How to buy bathroom scales
- Keep a regular check of your weight with weighing scales for your bathroom
- Bathroom scales - key features explained and top tips on properly using them
- Browse our bathroom scales picture gallery for the latest styles and features
Keep a regular eye on your weight with a stylish-looking and - crucially - accurate set of bathroom scales. Here's what to look for when you're shopping for bathroom scales to find the best model.
Types of bathroom scales
Digital electronic bathroom scales
Electronic scales use batteries and present your weight with stark digital precision. Some models have enhanced functions, such as memory programs which can remember your previous weight. As they become more commonplace the price of digital scales has come down - you can find them for under £20 these days.
Traditional mechanical scales
Spring-based mechanical scales used to be a regular sight in UK bathrooms - and there are plenty still available if you don't want a battery-run set of electronic scales. Your weight is shown on an analogue dial, so it’s important that it's easy to read. Mechanical scales tend to be cheap, with models under £10.
Body fat monitors
Body fat monitors are for the health-conscious looking for more detailed weight stats. As well as giving your weight, they analyse what proportion of this is fat, which can help if you're dieting for health reasons. See our 'body fat monitors explained' section below for more.
Some models provide extra data, such as your body water content, or daily recommended calorie intake. Prices start from £20 upwards.
Wi-fi bathroom scales
The digital revolution has even found its way into the bathroom scales market - wi-fi enabled bathroom scales automatically beam your latest weight to your laptop, computer or smartphone so you can track everything online. They can identify and monitor multiple users.
Bathroom scales style
Bathroom scales needn't be an eyesore - find a set that matches your room's style. Have a browse of our picture gallery for some inspiration:
Bathroom scales - what to look for
Which? hasn't recently tested bathroom scales, so we don't have specific models to recommend - but these tips will help you choose one that's fit for purpose to use in your bathroom.
Before you shop: take a look at our shop surveys, revealing the best and worst shops on the high street for buying electrical appliances, and the top electrical online shops, as voted for by thousands of Which? members.
Ease of use
A single-use product like a set of bathroom scales should be intuitive to operate - easy to switch on and off and straightforward to set up.
On mechanical scales, look at how fiddly they are to reset, as you may need to readjust the dial regularly to keep them accurate. On digital sets, check where and how you'll need to change the battery, as well as the type of battery it takes.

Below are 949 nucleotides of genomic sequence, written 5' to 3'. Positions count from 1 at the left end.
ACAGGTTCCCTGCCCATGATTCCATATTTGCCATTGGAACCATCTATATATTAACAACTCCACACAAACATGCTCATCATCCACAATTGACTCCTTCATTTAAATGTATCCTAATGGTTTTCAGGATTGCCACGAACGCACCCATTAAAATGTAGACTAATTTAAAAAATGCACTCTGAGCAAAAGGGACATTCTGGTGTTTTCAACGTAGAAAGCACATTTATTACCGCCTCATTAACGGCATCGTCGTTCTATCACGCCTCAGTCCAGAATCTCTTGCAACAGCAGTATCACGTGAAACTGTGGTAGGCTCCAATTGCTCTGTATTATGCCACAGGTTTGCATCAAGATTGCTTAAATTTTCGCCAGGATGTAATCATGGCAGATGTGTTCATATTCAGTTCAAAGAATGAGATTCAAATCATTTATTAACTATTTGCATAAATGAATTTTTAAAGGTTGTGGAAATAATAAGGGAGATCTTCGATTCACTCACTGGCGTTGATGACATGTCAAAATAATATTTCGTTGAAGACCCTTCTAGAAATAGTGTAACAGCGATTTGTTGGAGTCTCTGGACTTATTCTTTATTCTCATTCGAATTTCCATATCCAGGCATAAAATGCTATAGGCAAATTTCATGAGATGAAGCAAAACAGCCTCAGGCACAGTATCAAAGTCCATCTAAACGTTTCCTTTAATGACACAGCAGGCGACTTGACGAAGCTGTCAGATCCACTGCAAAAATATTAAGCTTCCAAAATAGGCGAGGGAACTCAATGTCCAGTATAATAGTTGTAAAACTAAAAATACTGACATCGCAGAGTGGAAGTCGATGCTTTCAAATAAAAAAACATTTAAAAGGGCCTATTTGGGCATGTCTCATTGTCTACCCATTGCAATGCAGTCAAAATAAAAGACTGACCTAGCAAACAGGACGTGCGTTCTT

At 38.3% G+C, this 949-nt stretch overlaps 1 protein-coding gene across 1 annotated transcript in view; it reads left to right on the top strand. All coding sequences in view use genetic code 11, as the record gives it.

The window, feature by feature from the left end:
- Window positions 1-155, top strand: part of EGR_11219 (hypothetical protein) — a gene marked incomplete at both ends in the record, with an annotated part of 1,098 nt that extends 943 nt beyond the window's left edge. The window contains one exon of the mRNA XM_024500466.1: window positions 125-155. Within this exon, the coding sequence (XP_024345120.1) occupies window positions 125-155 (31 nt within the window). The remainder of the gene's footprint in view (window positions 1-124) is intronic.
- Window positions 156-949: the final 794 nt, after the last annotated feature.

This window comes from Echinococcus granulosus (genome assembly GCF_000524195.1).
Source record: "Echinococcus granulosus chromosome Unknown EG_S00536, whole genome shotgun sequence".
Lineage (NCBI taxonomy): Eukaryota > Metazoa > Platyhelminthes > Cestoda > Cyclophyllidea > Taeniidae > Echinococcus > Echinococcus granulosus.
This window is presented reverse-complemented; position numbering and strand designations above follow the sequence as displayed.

For accuracy, bathroom scales are best placed on a hard, flat floor surface. There are bathroom scales available that claim to be able to work just as effectively on carpet or soft flooring.
Size of bathroom scales
If you don't want to clutter up your bathroom, pick a light compact model that's easy to move about - or a set with smaller dimensions that won't take up as much floor space.
Bathroom scales display
Scales need to be easy to read - even if the truth is scary. Look for large, well positioned and back-lit displays on digital bathroom scales that you can clearly read from a standing position. Some mechanical scales use small lettering, making it hard to determine a precise reading. A 'doctor'-style mechanical scale shows the entire dial, not just a section of it.
Brabantia, EKS, Hanson, Salter and Weight Watchers are among the big brand names who produce bathroom scales - with own-brand models from supermarkets and stores including Argos, John Lewis and Tesco widely available too.
Top tips to using bathroom scales
Get into a weighing routine to help track an accurate view of your weight.
- When: you should weigh yourself at the same time of the day, and before eating a meal, at regular intervals.
- How: remove your clothes and shoes before weighing yourself, or only wear light layers.
- Where: don't put bathroom scales on an uneven or soft surface such as carpet - use your scales on a flat, even surface.
Body fat monitors explained
A body fat monitor sends a low, safe electrical current through your feet. This signal passes freely through muscle and blood but meets high resistance in fat cells - the monitor measures this resistance and uses it to calculate your fat levels based on what is normal for your gender, height, weight and build.
The argument for using a body fat monitor is that not all fat is visible or corresponds to body weight. As muscle is heavier than fat, your weight reading could suggest a new diet and exercise regime isn't working, whereas a body fat monitor can confirm that you've lost fat and the weight is now muscle.
The last time we tested body fat monitors was in 2006. Then, tests on a non-dieting volunteer over two weeks found that although the stated body fat values varied between machines, they were generally consistent for each machine. So while we don't know whether the original measures were accurate, if you use the same machine consistently to monitor fat levels, you'll get useful results.